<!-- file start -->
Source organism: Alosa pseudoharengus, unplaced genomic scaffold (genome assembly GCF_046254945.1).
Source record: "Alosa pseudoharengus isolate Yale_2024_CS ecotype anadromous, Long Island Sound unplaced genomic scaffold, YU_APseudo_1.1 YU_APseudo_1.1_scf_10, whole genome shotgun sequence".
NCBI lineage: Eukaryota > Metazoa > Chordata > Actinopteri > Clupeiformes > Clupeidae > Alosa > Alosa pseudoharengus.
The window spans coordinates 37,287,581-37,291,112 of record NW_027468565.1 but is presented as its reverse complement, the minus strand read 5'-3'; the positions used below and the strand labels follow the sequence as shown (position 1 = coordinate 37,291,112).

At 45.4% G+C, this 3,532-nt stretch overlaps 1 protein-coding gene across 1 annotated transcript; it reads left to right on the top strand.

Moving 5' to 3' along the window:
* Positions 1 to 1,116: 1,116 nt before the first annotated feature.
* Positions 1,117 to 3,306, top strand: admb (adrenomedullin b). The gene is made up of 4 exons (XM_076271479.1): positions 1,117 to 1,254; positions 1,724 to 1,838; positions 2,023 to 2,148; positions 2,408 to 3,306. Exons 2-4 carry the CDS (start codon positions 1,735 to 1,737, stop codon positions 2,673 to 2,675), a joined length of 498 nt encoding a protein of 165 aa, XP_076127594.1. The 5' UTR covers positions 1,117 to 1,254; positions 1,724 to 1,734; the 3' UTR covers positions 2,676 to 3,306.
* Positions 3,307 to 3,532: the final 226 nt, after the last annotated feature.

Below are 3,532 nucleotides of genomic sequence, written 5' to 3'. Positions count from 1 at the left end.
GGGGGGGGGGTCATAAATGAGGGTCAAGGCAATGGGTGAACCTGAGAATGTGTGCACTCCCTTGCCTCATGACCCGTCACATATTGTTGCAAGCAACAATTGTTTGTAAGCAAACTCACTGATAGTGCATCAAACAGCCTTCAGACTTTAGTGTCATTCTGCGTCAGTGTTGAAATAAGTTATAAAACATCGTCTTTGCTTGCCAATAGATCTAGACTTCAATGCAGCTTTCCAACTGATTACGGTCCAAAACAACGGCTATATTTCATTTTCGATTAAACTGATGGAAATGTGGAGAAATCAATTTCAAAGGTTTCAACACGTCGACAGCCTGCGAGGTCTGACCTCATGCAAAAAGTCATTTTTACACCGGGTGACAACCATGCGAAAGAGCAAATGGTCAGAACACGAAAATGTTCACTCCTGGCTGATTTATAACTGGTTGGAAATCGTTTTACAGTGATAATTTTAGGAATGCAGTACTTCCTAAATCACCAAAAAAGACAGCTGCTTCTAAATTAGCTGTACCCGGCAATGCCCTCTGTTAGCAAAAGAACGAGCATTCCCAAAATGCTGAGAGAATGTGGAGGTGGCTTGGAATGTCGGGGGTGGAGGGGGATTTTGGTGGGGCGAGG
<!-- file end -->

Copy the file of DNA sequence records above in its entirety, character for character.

Source organism: Alosa pseudoharengus, unplaced genomic scaffold (genome assembly GCF_046254945.1).
Source record: "Alosa pseudoharengus isolate Yale_2024_CS ecotype anadromous, Long Island Sound unplaced genomic scaffold, YU_APseudo_1.1 YU_APseudo_1.1_scf_10, whole genome shotgun sequence".
NCBI lineage: Eukaryota > Metazoa > Chordata > Actinopteri > Clupeiformes > Clupeidae > Alosa > Alosa pseudoharengus.
The window spans coordinates 37,287,581-37,291,112 of record NW_027468565.1 but is presented as its reverse complement, the minus strand read 5'-3'; the positions used below and the strand labels follow the sequence as shown (position 1 = coordinate 37,291,112).

At 45.4% G+C, this 3,532-nt stretch overlaps 1 protein-coding gene across 1 annotated transcript; it reads left to right on the top strand.

Moving 5' to 3' along the window:
* Positions 1 to 1,116: 1,116 nt before the first annotated feature.
* Positions 1,117 to 3,306, top strand: admb (adrenomedullin b). The gene is made up of 4 exons (XM_076271479.1): positions 1,117 to 1,254; positions 1,724 to 1,838; positions 2,023 to 2,148; positions 2,408 to 3,306. Exons 2-4 carry the CDS (start codon positions 1,735 to 1,737, stop codon positions 2,673 to 2,675), a joined length of 498 nt encoding a protein of 165 aa, XP_076127594.1. The 5' UTR covers positions 1,117 to 1,254; positions 1,724 to 1,734; the 3' UTR covers positions 2,676 to 3,306.
* Positions 3,307 to 3,532: the final 226 nt, after the last annotated feature.

Below are 3,532 nucleotides of genomic sequence, written 5' to 3'. Positions count from 1 at the left end.
GGGGGGGGGGTCATAAATGAGGGTCAAGGCAATGGGTGAACCTGAGAATGTGTGCACTCCCTTGCCTCATGACCCGTCACATATTGTTGCAAGCAACAATTGTTTGTAAGCAAACTCACTGATAGTGCATCAAACAGCCTTCAGACTTTAGTGTCATTCTGCGTCAGTGTTGAAATAAGTTATAAAACATCGTCTTTGCTTGCCAATAGATCTAGACTTCAATGCAGCTTTCCAACTGATTACGGTCCAAAACAACGGCTATATTTCATTTTCGATTAAACTGATGGAAATGTGGAGAAATCAATTTCAAAGGTTTCAACACGTCGACAGCCTGCGAGGTCTGACCTCATGCAAAAAGTCATTTTTACACCGGGTGACAACCATGCGAAAGAGCAAATGGTCAGAACACGAAAATGTTCACTCCTGGCTGATTTATAACTGGTTGGAAATCGTTTTACAGTGATAATTTTAGGAATGCAGTACTTCCTAAATCACCAAAAAAGACAGCTGCTTCTAAATTAGCTGTACCCGGCAATGCCCTCTGTTAGCAAAAGAACGAGCATTCCCAAAATGCTGAGAGAATGTGGAGGTGGCTTGGAATGTCGGGGGTGGAGGGGGATTTTGGTGGGGCGAGG